cert REQUIRED. String serialized value of the certificate
thumbprint as per OAuth-MTLS.
key: {
type: mtls, cert String serialized value of the certificate thumbprint as per
cert: "MII...." OAuth-MTLS. This key type MUST be proved using Mutual TLS.
} did The DID URL identifying the key (or keys) used to sign this
request. This key type MUST be proved using [[ note -- how? ]]
2.5.3. DID method The RC MUST provide proof of possession of all presented
keysSection 10. All presented keys MUST be validated by the AS as
per the Key Validation section.
type MUST be "did" This section MAY also be presented as a key handle reference
Section 9.7. The keys referenced by a handle MUST be validated by
the AS.
did The DID URL identifying the key (or keys) used to sign this The following non-normative example shows all three key methods:
request.
key: { key: {
type: did, jwks: { keys: [ alg: RS256, kty: ... ] },
cert: "MII....",
did: "did:v:foo...." did: "did:v:foo...."
} }
3. Interaction response 3. Interaction response
When evaluating a transaction request, the AS can determine that it When evaluating a transaction request, the AS MAY determine that it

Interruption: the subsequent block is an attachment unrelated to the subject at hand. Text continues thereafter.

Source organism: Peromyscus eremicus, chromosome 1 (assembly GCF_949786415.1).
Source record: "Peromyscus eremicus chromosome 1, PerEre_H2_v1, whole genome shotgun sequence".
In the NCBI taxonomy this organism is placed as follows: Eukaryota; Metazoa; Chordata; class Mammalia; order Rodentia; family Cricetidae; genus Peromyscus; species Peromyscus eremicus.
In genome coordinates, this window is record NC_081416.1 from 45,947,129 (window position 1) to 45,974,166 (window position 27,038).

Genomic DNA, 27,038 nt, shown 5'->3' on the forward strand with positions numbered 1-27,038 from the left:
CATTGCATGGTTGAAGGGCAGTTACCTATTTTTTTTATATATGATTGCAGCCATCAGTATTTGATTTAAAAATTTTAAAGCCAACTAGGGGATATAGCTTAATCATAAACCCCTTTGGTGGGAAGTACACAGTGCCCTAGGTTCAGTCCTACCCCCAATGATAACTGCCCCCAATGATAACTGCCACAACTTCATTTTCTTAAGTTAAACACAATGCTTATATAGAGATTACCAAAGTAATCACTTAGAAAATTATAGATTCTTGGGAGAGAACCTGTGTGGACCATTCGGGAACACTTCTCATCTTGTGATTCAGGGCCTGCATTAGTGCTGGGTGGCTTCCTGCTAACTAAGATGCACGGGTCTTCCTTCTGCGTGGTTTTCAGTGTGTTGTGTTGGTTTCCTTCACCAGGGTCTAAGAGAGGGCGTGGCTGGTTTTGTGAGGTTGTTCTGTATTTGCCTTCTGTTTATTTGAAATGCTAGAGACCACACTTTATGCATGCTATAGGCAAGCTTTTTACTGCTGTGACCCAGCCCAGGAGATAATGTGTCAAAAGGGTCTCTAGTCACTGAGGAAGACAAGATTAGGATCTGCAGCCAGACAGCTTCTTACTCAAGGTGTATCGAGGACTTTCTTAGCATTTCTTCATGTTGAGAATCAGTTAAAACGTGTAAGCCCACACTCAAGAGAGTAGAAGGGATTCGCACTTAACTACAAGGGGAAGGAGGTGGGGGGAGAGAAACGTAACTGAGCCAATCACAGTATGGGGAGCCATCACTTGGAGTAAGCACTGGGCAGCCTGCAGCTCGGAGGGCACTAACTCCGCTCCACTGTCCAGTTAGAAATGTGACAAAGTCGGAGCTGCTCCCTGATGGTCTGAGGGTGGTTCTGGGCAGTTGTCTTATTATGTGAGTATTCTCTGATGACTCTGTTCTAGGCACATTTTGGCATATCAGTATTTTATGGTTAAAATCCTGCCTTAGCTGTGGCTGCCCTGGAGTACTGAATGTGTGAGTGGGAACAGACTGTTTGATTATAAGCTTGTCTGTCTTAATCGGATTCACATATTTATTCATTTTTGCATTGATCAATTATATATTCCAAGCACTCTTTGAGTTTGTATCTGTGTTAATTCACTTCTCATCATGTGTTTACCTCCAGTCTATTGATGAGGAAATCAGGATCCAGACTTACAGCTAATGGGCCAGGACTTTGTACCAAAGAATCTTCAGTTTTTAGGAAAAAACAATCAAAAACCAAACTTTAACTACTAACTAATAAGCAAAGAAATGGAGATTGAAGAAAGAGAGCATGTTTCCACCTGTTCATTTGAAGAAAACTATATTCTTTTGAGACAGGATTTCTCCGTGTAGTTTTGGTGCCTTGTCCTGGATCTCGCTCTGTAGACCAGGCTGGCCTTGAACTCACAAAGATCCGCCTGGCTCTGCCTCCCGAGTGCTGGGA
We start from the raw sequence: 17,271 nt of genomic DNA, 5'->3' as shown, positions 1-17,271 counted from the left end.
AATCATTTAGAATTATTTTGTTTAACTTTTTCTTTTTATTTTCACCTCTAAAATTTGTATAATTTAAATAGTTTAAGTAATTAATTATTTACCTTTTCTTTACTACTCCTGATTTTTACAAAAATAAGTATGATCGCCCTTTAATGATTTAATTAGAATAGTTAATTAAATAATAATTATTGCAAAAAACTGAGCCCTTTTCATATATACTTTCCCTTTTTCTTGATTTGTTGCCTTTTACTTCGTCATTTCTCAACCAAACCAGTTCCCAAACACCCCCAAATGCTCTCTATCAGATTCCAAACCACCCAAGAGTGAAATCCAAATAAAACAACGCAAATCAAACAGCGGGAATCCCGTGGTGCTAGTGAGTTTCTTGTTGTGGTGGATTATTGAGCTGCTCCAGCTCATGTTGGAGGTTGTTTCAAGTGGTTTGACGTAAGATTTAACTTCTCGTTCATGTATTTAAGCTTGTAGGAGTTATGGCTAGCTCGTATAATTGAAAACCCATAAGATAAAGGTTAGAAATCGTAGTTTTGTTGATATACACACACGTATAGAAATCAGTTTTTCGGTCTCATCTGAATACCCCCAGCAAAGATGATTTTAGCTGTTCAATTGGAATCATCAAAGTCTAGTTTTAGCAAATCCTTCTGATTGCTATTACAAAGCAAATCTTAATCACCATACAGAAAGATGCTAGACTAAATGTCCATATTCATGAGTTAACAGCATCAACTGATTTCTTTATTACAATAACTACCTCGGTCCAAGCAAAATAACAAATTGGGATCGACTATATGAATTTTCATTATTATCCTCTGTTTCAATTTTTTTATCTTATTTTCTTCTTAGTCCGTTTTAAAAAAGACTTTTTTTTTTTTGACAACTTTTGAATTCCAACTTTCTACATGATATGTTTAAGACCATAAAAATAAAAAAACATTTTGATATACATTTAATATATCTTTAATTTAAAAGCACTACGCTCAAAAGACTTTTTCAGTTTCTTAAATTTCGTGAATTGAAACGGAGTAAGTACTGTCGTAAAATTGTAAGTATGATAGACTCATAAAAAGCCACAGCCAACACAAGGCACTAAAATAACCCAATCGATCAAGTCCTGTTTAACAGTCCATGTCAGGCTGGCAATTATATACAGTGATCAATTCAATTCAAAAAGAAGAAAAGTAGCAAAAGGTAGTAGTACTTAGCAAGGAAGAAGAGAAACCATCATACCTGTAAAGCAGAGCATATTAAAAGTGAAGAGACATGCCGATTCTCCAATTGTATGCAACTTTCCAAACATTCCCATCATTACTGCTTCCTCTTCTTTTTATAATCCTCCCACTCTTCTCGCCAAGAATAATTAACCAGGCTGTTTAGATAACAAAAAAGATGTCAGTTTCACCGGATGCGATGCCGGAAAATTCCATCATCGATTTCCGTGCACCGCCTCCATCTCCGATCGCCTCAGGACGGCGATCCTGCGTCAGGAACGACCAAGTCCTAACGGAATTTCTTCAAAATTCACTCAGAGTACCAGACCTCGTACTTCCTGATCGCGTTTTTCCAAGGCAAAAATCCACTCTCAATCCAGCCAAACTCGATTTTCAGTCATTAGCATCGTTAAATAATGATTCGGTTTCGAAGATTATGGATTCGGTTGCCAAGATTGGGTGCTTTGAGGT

needs to have the RO present to interact with the AS before issuing a needs to have the RO present to interact with the AS before issuing a
token. This interaction can include the RO logging in to the AS, token. This interaction can include the RO logging in to the AS,
authorizing the transaction, providing proof claims, determining if authorizing the transaction, providing proof claims, determining if
the transaction decision should be remembered for the future, and the transaction decision should be remembered for the future, and
other items. other items.
The AS responds to the RC based on the type of interaction supported The AS responds to the RC based on the type of interaction supported
by the RC in the transaction request. by the RC in the transaction request.
This response can indicate a set of keys are bound to the transaction This response can indicate a set of keys are bound to the transaction
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3.1. Redirect interaction 3.1. Redirect interaction
If the RC supports a "redirect" style interaction, the AS creates a If the RC supports a "redirect" style interaction, the AS creates a